Pest plants and animals
City of Gold Coast (City) has developed the Gold Coast Pest Management Plan 2013-17 to coordinate the pest management priorities and actions of all key stakeholders and deliver integrated pest management activities across the city.
Under the Biosecurity Act 2014, all Queensland councils must develop and implement a Local Government Area Pest Management Plan (LGAPMP). Our plan is consistent with the priorities and directions set by higher order (national, state and regional) pest plant and animal management documents.
Targeting declared pest plants and animals within the Gold Coast, City of Gold Coast’s new Pest Management Plan sets out a framework to prevent, eradicate, reduce the spread and mitigate the impacts of pests on our ecosystems, communities and economy.
Our plan applies to all land and waterways within the City's boundaries and targets the pest species listed in various control classes under the Biosecurity Act 2014 (the Act).
The plan builds on many years of best practice work undertaken by the City, and will continue to protect our natural environment which is critical to the future liveability, prosperity and sustainability of the Gold Coast.
Coordinated action between neighbouring and cross-border councils, community groups and landholders is the cornerstone of the City’s approach to preventing and managing declared pests.
Pest species degrade natural ecosystems, impact on agricultural productivity, threaten biodiversity, can impact on human health and interfere with recreation and cultural uses and values of an area.
The plan will address these issues by promoting the importance of pest management, prioritising species and locations, and recognising that we all have a part to play in taking care of our natural environment, starting with removing weeds and pest animals from our backyards.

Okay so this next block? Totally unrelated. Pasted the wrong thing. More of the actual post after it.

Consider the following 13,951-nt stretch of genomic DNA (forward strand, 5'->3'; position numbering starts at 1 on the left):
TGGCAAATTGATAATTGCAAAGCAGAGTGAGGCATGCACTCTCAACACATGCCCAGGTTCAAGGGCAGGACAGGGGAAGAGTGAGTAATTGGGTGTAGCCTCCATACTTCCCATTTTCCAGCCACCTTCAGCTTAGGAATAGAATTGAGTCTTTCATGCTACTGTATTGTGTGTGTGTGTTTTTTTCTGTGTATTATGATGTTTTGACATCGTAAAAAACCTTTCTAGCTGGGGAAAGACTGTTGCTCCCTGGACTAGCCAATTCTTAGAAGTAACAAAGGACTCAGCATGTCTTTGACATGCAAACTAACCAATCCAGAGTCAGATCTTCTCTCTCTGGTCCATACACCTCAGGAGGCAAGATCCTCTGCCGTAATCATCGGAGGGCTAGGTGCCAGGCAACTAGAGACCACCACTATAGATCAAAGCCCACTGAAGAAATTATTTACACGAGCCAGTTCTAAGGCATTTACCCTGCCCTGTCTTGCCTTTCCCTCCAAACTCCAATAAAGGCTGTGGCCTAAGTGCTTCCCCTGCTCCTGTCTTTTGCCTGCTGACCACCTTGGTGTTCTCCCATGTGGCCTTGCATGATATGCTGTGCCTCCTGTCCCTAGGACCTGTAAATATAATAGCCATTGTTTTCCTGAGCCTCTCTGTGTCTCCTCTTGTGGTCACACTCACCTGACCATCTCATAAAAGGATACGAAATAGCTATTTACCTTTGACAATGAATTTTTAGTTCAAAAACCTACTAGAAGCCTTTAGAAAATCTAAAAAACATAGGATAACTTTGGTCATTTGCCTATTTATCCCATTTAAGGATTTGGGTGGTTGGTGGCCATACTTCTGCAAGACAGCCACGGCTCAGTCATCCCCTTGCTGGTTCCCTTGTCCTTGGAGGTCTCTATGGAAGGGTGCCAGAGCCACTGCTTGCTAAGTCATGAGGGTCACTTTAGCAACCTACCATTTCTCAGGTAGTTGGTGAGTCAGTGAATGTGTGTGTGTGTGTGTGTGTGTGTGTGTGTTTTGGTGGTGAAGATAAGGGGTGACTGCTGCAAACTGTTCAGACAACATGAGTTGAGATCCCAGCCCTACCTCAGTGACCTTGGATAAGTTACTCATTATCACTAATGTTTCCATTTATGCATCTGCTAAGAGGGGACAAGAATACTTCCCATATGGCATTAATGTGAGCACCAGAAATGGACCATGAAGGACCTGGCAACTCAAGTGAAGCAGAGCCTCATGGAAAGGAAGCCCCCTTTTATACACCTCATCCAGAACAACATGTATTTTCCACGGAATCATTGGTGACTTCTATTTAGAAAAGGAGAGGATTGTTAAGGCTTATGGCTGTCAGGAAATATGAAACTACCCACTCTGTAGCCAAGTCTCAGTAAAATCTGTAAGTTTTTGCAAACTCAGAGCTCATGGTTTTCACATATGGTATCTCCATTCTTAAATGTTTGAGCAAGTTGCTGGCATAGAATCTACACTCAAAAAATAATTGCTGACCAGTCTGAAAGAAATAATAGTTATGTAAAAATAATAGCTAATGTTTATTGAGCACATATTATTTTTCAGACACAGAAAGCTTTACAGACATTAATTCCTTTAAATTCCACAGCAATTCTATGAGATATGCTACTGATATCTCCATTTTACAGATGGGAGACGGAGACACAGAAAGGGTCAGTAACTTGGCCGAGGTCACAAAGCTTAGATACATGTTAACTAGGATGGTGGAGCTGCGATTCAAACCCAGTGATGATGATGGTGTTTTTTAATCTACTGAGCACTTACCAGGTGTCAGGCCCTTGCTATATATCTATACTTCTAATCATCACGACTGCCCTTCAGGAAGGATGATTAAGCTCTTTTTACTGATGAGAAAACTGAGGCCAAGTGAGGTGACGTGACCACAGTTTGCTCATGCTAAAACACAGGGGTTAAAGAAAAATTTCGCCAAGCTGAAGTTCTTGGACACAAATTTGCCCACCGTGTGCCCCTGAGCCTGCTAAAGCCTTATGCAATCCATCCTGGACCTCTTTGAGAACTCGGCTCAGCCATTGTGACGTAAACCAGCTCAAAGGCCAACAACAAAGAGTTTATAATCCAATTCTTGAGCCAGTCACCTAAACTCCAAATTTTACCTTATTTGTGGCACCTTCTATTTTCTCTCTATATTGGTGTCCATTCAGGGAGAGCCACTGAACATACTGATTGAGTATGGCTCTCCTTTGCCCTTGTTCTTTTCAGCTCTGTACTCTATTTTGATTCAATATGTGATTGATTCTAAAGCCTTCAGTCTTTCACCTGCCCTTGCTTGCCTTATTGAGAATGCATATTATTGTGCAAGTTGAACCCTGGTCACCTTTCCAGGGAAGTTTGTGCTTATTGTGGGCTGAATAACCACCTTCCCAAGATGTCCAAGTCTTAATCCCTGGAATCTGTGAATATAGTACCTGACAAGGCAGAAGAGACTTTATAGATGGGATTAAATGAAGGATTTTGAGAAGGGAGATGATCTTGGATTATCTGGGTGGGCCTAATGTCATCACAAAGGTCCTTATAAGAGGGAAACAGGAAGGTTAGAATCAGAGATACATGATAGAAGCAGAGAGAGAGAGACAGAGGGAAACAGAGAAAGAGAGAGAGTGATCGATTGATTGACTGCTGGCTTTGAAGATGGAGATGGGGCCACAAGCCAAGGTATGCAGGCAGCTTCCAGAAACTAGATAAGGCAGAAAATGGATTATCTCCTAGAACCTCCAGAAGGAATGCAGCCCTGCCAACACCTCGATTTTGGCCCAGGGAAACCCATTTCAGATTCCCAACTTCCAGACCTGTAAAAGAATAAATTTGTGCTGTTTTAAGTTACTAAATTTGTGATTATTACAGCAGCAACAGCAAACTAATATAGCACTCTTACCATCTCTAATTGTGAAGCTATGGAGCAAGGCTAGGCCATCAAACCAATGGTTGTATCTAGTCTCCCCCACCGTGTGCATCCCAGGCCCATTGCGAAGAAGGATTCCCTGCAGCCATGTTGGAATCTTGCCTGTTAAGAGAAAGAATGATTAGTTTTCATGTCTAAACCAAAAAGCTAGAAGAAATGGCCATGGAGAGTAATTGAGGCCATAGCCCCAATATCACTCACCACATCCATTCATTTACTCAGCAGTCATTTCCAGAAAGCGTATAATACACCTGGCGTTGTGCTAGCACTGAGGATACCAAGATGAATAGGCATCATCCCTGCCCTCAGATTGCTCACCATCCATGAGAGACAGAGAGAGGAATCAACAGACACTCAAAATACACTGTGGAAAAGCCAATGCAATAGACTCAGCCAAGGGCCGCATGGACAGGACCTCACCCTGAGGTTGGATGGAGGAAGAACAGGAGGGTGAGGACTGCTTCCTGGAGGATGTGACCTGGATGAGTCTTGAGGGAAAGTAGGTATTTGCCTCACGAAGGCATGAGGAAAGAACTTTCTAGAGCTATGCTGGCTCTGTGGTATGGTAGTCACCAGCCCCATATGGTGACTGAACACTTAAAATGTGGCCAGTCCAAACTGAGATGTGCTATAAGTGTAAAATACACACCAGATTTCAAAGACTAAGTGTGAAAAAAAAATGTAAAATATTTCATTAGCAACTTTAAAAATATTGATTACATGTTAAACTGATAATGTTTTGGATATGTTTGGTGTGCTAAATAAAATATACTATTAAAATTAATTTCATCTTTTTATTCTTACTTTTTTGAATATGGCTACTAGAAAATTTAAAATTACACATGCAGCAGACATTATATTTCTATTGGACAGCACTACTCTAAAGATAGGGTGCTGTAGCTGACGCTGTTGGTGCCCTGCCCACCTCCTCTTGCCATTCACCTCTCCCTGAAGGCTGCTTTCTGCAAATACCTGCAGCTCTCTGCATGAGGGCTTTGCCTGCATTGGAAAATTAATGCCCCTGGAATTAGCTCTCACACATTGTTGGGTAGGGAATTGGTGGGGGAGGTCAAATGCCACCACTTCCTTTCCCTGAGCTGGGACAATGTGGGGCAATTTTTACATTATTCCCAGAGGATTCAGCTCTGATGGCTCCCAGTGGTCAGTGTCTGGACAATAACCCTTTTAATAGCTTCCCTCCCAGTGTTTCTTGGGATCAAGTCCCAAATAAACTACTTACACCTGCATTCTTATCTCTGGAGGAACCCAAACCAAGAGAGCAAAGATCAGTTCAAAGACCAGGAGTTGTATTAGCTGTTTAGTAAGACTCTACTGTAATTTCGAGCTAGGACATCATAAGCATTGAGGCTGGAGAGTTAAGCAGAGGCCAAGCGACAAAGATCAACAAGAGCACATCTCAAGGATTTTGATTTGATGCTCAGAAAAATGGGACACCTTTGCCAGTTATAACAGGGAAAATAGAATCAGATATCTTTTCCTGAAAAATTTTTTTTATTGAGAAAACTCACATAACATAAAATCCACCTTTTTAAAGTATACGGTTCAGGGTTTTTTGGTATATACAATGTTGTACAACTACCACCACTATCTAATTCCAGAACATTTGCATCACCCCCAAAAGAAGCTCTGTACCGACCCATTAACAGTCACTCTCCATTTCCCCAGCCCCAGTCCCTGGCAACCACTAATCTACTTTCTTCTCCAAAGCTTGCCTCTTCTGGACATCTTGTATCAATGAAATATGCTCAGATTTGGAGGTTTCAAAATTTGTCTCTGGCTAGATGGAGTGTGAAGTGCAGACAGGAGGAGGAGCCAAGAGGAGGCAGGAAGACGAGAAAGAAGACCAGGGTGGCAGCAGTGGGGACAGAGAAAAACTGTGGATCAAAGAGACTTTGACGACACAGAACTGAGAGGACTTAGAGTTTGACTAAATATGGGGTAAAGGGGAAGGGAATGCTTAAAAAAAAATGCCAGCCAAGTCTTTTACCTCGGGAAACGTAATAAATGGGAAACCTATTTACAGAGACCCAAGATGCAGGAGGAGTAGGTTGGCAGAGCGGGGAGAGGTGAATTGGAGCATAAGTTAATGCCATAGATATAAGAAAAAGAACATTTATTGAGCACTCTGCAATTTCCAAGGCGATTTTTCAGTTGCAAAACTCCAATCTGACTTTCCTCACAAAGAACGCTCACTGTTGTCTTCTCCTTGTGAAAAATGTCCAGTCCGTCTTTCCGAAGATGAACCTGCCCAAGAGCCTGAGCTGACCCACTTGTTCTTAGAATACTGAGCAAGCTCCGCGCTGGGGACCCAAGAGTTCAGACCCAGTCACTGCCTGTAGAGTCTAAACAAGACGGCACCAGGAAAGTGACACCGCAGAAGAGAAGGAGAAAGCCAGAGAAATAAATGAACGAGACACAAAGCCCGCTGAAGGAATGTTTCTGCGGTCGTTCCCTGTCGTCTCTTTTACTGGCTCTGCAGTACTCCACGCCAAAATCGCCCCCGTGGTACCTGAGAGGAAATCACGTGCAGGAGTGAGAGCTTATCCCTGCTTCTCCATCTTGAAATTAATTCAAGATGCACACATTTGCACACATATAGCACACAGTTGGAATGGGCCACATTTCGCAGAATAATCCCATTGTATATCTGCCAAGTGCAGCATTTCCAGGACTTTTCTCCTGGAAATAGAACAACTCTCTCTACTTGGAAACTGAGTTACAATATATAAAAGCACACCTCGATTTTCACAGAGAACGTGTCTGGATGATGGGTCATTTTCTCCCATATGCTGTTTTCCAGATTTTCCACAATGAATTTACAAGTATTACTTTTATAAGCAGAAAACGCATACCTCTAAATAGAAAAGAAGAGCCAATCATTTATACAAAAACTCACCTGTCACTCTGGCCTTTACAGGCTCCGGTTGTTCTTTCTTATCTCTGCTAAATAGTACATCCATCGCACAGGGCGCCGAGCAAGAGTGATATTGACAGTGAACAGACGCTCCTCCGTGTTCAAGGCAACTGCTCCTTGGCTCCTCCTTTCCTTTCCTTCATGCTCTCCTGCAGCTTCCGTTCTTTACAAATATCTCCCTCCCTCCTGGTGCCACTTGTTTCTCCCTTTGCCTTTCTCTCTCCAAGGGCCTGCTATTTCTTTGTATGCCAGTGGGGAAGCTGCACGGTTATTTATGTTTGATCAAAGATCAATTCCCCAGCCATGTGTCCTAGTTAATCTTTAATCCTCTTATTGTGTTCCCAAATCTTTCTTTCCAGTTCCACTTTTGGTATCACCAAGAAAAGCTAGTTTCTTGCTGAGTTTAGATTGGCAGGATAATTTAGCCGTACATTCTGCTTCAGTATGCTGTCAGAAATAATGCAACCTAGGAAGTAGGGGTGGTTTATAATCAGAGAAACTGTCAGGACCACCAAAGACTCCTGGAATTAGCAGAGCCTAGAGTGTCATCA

The City is responsible for controlling pest plants and animals on public land and we urge residents to play their part in helping to manage pest species. There are a number of simple steps that you can take to stop pest plants and animals finding a home in your backyard, and protect your health and comfort.
- Alligator weed
- Aquarium dumping
- Common myna
- Environmental weeds
- Feral cat
- Kang Kong
- Mexican bean tree
- Mexican water lily
- Mosquitofish / Gambusia
- Overgrown land and declared pest plants
- Red eared slider turtle
- Salvinia busters
- Senegal tea
- Water hyacinth
- Wild deer
- Wild dogs
Safe pest control
Pests in your home not only cause annoyance and inconvenience, but can spread disease and sickness. The safest and most effective way to control pests is to engage the services of a licensed pest control operator and have the problem treated professionally.
Here are a few simple rules for the safe handling of pesticides:
- always read the label and observe directions for application
- never spill the concentrate on the skin (if this happens, wash it off immediately)
- never spray in an enclosed space without proper respiration equipment
- wear appropriate clothing such as a hat, respiration mask, overalls, rubber gloves and boots to protect the skin
- store containers well away from children, preferably in a locked room or cupboard
- never smoke, eat or drink while handling or applying pesticides
- do not contaminate food or drink when applying pesticides
- always apply pesticides at the recommended strength
- only use spraying equipment which is in proper working order
- dispose of containers as soon as they are empty
- always use the most appropriate pesticide for the task
- limit pesticide application to areas frequented by the target pest
- good hygiene reduces the need to apply pesticides.
Gold Coast Flora and Fauna online: find out more about our Gold Coast species.
Conservation Partnership Program: learn how to create and protect native habitat on your private land.
For enquiries about environmental weeds, pest animals, or pest management (on City land), phone 1300 GOLD COAST.